Review Summary: Il s'envole comme un papillon qui a été piqué par une abeille.3 of 3 thought this review was well written
Over the past year or so electronic led music has risen significantly in popularity. Fusing electronica influences and other genres has been especially predominant with acts such as Franz Ferdinand, The Klaxons and Bloc Party leading the trend. They say that imitation is the highest form of flattery, and if indeed this is the case then the aforementioned bands should be deeply pleased that Birmingham based Editors have joined the bandwagon. Back in 2005 the post-punk revival act hit the United Kingdom by storm with the release of their their debut album The Back Room
. The genuine critical acclaim the album received led to the usual hyperbolic statements from key members of the British music press and, of course, this reflected positively on the mass public with the album shifting over one million copies within the United Kingdom alone. In fact, the success of the album lead to a Mercury Prize nomination, and although the eventual award went to The Arctic Monkeys’ seminal masterpiece Whatever People Say I Am...
the buzz around Editors remained. Since then it has become almost impossible to mention Editors without comparing them in some way shape or form to Joy Division but on their third album In This Light And On This Evening
the comparison falls some way short. By embracing the electronica craze Editors now have more in common with Eighties style new wave bands in the ilk of New Order and Depeche Mode than anything else.
Those expecting another guitar-led, anthemic stadium rock album in the style of An End Has A Start
will be taken aback. The dense miasmic atmosphere initially intrigues and the eponymous opener starts the album in much the same way any Eighties new wave album would. The preliminary assumptions are all but negative, as Editors have clearly shafted their post-punk origins for something entirely different. However as the droning atmospherics continue throughout subsequent tracks Bricks And Mortar
and grating first single Papillon
the monotonous, sluggish soundscapes become first uninteresting and finally outright boring. The agonizingly tedious mid-section passes at about the same speed of your average sloth and the mind-numbing ennui finally reaches its climax in the form of the overwhelmingly insipid The Big Exit
. While on its own the track may have some merit, it is easily the worst thing Editors have created, with even Tom Smith’s vocals reaching a sub-par level.
Usually a solid fall-back for the rest of the band, Smith’s vocals have on previous albums managed to save poor tracks from disaster and enhanced the standouts exponentially, with his baritone vocals complimenting the music well. However throughout the majority of In This Light...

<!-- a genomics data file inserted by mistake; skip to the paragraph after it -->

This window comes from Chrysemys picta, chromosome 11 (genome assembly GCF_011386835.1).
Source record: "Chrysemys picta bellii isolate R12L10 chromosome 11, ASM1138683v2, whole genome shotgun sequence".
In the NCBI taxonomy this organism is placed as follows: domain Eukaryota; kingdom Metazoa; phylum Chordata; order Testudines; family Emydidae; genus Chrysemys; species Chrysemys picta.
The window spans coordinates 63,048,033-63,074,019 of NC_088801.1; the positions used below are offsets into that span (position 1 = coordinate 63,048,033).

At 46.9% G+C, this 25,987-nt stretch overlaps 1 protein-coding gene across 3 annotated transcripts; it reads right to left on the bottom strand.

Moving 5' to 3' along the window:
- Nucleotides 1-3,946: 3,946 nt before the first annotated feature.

Smith’s vocals feel out of place against the untidy background. Smith’s performance isn’t helped by the unexciting lyrics throughout most of In This Light...
. Predominantly the flaccid, uninspired lyrics he has to work with are delivered with all the enthusiasm they deserve, with the singular exception being late standout Eat Raw Meat = Blood Drool
.Another failure (instrumentally) is in Editor’s usually excellent rhythm section. The dynamic duo of Ed Lay and Russell Leetch have been standout performers on previous records, with Lay’s drumming especially energetic. Regrettably the introduction of the heavy synths have almost rendered both men redundant, with neither doing anything particularly remarkable or even interesting. This is a crying shame for the majority of tracks beg for something outstanding to break the cyclic formula.
As previously mentioned penultimate track Eat Raw Meat = Blood Drool
has not only the best name on the album but also contains both the best lyrics and the most interesting instrumentation. The confrontational thought-provoking lyrical imagery provided by such lines as “You’re chewing with an open mouth... The blood drool attracts the flies” entwines agreeably with the pulsating bass and for once the union is complimentary enough to allow the prose meaning. Lamentably this is the only time the band manage to forge any real connection with the audience and thus remains the lone album highlight. This may be in part to the album’s lack of any real single material. With the exception of the love-it-or-hate-it lead single Papillon
most of the tracks are either too boring to be released, or simply do not lend kindly to the single format.
In This Light And On This Evening
is a definite step down for the Birmingham based post-punk band. By following the growing trend of increased electronics, Editors have lost most of the structure and consistency that was so integral to their success. Undoubtedly Editors decided that copy-pasting the formula from their previous albums would lead to a regression in both originality and imagination but ironically by introducing heavy synth beats to their tracks they have in fact done one of the most unoriginal things possible. It is the sheer magnitude of the dependence that Tom Smith and company have on the electronic department that is the embodiment of the albums failings as more often than not good passages of music are spoiled by dull, repetitive electronics that add nothing to the bands overall sound. Sure, the influence from Depeche Mode and New Order is obvious; as is the similarities to Franz Ferdinand’s most recent LP Tonight: Franz Ferdinand
. Unlike the Scots however, Editors made wholesale changes to their formula, and where Franz Ferdinand would have benefitted by making their change more drastic; exactly the opposite can be said of Editors. Unfortunately In This Light...
goes down as yet another post-punk revival album to fail with the addition of electronics, and while it can be pulled off (Bloc Party’s Intimacy for example) it proves just how difficult it is to merge the two styles of music.
Eat Raw Meat = Blood Drool
Overall 1.5 Very Poor